Over at the Drizzle blog, the recent 2010-06-07 tarball was announced. This tarball release has my fixes for the ENUM type, so that it now works as it should. I was quite amazed that such a small block of code could have so many bugs! One of the most interesting was the documented limit we inherited from MySQL (see the MySQL Docs on ENUM) of a maximum of 65,535 elements for an ENUM column.
This all started out from a quite innocent comment of Jay‘s in a code review for adding support for the ENUM data type to the embedded_innodb engine. It was all pretty innocent… saying that I should use a constant instead of the magic 0×10000 number as a limit …[Read more]
If you’ve ever opened up drizzled/message/table.proto in the Drizzle source tree you will have seen what’s in the table message: the structure that describes a database table in Drizzle. Previously I’ve talked about the Table message more generally, giving a fair bit of history of the FRM file and how we’ve replaced it with both the Table protobuf message and an infrastructure inside Drizzle so that Storage Engines own their own metadata.
Yesterday I talked about the …[Read more]
Drizzle originally inherited the FRM file from MySQL (which
inherited it from UNIREG). The FRM file stores metadata about a
table; what columns it has, what type those columns are, what
indexes, any default values, comments etc are all stored in the
FRM. In the days of MyISAM, this worked relatively well. The row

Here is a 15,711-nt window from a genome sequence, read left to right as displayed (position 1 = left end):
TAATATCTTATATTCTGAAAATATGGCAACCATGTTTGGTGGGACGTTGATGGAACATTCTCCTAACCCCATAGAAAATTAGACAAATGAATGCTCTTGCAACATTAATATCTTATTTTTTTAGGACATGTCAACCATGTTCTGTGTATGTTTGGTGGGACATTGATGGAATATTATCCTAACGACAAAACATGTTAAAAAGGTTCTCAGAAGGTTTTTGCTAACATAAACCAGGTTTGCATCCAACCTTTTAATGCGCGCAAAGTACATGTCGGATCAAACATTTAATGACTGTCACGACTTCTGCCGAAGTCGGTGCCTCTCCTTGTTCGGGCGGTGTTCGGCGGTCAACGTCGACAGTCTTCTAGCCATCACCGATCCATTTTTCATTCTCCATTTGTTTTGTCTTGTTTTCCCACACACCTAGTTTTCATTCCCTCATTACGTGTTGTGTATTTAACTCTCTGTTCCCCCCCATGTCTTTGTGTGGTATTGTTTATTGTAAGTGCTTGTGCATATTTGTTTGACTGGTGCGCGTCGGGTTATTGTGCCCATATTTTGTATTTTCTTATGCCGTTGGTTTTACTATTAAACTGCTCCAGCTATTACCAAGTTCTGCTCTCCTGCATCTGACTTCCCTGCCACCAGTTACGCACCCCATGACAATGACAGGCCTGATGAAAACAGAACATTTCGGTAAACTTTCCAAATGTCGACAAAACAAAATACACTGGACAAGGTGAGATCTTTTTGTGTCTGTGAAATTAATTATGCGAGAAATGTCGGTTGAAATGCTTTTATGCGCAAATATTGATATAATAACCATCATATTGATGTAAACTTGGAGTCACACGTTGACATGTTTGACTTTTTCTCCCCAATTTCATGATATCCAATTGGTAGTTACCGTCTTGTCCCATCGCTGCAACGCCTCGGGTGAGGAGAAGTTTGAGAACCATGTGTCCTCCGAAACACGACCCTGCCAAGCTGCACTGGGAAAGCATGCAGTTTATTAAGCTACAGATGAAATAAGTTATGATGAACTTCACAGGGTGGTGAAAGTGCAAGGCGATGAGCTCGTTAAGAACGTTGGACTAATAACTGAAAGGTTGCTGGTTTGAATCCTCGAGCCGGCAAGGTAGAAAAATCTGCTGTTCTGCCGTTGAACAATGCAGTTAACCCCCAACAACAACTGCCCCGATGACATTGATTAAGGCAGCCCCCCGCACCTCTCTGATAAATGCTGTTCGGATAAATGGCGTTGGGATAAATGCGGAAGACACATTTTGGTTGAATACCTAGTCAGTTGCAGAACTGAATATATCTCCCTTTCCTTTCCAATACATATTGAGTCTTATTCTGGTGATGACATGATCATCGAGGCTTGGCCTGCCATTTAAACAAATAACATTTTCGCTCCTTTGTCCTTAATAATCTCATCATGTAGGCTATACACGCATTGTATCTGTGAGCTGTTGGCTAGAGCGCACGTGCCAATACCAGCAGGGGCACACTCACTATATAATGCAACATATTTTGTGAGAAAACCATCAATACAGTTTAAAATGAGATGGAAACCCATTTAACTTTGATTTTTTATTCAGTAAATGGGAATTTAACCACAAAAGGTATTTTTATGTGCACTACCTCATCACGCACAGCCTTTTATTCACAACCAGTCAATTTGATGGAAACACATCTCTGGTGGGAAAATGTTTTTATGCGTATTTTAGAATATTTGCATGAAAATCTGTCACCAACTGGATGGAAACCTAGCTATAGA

data was stored in table.MYD, indexes on top of it in table.MYI
and information about the format of the row was
in table.FRM. Since MyISAM itself wasn’t crash safe, it didn’t really matter if creating/deleting the FRM file along with the table was either.
As more sophisticated engines were introduced (e.g. InnoDB) that had their own data dictionary, there started to be more of a problem. There were now two places storing information about a table: the FRM file and the data dictionary specific to the engine. Even if the data dictionary of the storage engine was crash safe, the FRM file was not plugged into that, so you …[Read more]
See also: MySQL Bug 43151
The MySQL Manual proudly states that you don’t get implicit default values if strict mode.
mysql> set sql_mode='STRICT_ALL_TABLES'; Query OK, 0 rows affected (0.00 sec) mysql> create table t1 (a int, b int, c int, d int, e int, f int, g int, h int,i int, primary key (a,b,c,d,e,f,g,i,h)) engine=MyISAM; Query OK, 0 rows affected (0.03 sec) mysql> show create table t1\G *************************** 1. row *************************** Table: t1 Create Table: CREATE TABLE `t1` ( `a` int(11) NOT NULL default '0', `b` int(11) NOT NULL default '0', `c` int(11) NOT NULL default '0', `d` int(11) NOT NULL default '0', `e` int(11) NOT NULL default '0', `f` int(11) NOT NULL default '0', `g` int(11) NOT NULL default '0', `h` int(11) NOT NULL …[Read more]
It’s fortunate that I’m watching Veronica Mars again with a mate; a more-than-you-think amount of detective work is required to understand the relationship (and format) of the TABLE_SHARE, the FRM file and HA_CREATE_INFO. Oh, also you’ll need drizzled/base.h and drizzled/structs.h and drizzled/table_share.h is also a good one to have open.[Read more]
Now we’re reading part of the table information out of the proto file on disk instead of the frm.
Not everything (yet) but a bit. Good first steps. Had to fix bugs along the way as well (and find weirdness in FRM file format…).
Progress is being made.